A Fast and Robust Strategy to Remove Variant-Level Artifacts in Alzheimer Disease Sequencing Project Data

Background and Objectives

Exome sequencing (ES) and genome sequencing (GS) are expected to be critical to further elucidate the missing genetic heritability of Alzheimer disease (AD) risk by identifying rare coding and/or noncoding variants that contribute to AD pathogenesis. In the United States, the Alzheimer Disease Sequencing Project (ADSP) has taken a leading role in sequencing AD-related samples at scale, with the resultant data being made publicly available to researchers to generate new insights into the genetic etiology of AD. To achieve sufficient power, the ADSP has adapted a study design where subsets of larger AD cohorts are collected and sequenced across multiple centers, using a variety of sequencing platforms. This approach may lead to variable variant quality across sequencing centers and/or platforms. In this study, we sought to implement and evaluate filters that can be applied fast to robustly remove variant-level artifacts in the ADSP data.

Methods

We implemented a robust quality control procedure to handle ADSP data. We evaluated this procedure while performing exome-wide and genome-wide association analyses on AD risk using the latest ADSP whole ES (WES) and whole GS (WGS) data releases (NG00067.v5).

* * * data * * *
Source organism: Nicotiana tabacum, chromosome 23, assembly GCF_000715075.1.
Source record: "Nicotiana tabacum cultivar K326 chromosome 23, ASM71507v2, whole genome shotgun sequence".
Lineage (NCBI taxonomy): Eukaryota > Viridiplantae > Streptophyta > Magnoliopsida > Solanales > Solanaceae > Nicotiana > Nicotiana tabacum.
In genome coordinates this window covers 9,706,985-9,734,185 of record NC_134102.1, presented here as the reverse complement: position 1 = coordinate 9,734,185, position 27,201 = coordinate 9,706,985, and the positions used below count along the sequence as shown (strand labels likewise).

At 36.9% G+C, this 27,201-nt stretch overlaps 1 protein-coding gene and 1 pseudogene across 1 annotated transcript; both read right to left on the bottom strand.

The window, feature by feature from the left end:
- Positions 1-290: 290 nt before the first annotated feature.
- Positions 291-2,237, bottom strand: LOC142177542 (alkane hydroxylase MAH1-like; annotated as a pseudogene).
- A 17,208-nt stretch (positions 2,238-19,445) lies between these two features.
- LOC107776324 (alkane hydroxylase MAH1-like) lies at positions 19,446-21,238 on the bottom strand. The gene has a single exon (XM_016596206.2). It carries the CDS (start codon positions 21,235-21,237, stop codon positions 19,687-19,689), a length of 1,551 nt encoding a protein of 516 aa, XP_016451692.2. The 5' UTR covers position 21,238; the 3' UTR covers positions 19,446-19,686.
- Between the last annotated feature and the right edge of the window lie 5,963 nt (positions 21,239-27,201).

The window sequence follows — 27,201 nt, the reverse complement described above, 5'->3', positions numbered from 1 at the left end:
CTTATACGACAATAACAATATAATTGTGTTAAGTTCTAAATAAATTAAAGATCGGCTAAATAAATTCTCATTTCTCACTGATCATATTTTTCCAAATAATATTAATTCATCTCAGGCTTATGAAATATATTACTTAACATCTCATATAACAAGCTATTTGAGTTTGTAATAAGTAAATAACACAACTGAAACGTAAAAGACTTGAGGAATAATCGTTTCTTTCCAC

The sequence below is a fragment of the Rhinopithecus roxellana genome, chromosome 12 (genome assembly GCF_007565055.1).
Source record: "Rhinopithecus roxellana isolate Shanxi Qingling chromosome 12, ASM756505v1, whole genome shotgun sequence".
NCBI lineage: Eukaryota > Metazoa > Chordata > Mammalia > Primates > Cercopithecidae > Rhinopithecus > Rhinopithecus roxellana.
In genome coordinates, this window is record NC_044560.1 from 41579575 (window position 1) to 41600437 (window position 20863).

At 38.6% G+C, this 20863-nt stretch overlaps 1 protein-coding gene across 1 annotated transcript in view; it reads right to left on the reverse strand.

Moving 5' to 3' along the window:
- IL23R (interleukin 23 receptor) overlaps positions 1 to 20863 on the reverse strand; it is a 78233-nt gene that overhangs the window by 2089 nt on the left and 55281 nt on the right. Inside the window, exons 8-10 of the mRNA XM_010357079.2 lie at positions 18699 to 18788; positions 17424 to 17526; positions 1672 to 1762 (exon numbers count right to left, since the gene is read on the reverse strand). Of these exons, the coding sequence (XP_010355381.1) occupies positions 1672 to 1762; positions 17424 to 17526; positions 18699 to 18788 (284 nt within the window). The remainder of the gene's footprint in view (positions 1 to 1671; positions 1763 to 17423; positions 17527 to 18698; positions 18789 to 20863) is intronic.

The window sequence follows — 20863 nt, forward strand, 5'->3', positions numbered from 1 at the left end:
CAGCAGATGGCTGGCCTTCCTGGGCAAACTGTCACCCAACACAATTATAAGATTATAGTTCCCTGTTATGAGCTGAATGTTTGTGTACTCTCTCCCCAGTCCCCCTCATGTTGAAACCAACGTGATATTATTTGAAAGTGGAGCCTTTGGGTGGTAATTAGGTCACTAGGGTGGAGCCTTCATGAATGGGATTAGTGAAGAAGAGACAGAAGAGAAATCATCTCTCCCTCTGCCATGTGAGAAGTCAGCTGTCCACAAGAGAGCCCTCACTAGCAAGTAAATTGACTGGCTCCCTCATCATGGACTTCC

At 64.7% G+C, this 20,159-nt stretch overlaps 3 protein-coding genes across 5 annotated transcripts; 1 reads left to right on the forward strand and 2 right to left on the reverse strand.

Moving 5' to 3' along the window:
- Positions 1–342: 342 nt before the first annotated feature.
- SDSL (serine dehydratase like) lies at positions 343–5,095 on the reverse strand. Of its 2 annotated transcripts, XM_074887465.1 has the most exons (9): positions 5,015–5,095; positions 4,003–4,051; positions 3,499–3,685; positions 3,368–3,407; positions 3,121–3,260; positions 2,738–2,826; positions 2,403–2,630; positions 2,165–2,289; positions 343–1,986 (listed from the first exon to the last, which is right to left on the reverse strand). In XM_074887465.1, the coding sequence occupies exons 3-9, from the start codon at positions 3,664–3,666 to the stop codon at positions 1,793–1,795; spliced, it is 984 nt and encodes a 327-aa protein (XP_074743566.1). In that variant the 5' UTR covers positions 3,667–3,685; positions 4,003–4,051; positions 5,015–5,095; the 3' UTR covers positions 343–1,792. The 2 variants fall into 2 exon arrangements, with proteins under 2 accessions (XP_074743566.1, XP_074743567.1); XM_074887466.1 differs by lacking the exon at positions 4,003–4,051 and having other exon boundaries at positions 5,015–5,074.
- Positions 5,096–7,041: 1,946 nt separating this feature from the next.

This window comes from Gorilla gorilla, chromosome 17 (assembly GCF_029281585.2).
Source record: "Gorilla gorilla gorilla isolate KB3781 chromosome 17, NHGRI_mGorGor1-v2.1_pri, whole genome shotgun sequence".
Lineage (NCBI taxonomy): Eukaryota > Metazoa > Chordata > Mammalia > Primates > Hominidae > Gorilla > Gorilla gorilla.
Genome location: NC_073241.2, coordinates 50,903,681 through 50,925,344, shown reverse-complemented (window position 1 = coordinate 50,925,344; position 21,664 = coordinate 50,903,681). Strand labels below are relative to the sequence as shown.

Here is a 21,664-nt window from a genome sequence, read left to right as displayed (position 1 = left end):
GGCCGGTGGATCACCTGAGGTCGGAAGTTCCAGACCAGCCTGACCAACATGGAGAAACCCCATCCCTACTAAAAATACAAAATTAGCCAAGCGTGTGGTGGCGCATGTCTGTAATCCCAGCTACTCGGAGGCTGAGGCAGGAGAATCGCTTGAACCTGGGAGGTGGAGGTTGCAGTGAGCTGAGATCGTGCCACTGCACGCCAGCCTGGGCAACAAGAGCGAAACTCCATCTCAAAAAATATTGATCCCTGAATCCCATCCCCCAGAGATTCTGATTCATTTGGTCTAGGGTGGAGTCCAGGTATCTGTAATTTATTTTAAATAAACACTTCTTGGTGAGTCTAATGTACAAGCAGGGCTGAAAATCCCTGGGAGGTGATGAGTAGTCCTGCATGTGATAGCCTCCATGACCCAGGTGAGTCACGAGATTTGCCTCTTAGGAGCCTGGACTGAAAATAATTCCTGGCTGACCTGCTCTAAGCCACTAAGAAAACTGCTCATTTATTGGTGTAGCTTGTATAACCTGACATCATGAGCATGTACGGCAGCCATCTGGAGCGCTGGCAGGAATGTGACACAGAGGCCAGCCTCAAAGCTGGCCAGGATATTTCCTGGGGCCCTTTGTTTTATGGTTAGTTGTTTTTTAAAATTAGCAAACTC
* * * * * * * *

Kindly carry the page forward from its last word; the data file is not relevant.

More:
Results

We observed that many variants displayed large variation in allele frequencies across sequencing centers/platforms and contributed to spurious association signals with AD risk. We also observed that sequencing platform/center adjustment in association models could not fully account for these spurious signals. To address this issue, we designed and implemented variant filters that could capture and remove these center-specific/platform-specific artifactual variants.

Discussion

We derived a fast and robust approach to filter variants that represent sequencing center-related or platform-related artifacts underlying spurious associations with AD risk in ADSP WES and WGS data. This approach will be important to support future robust genetic association studies on ADSP data, as well as other studies with similar designs.

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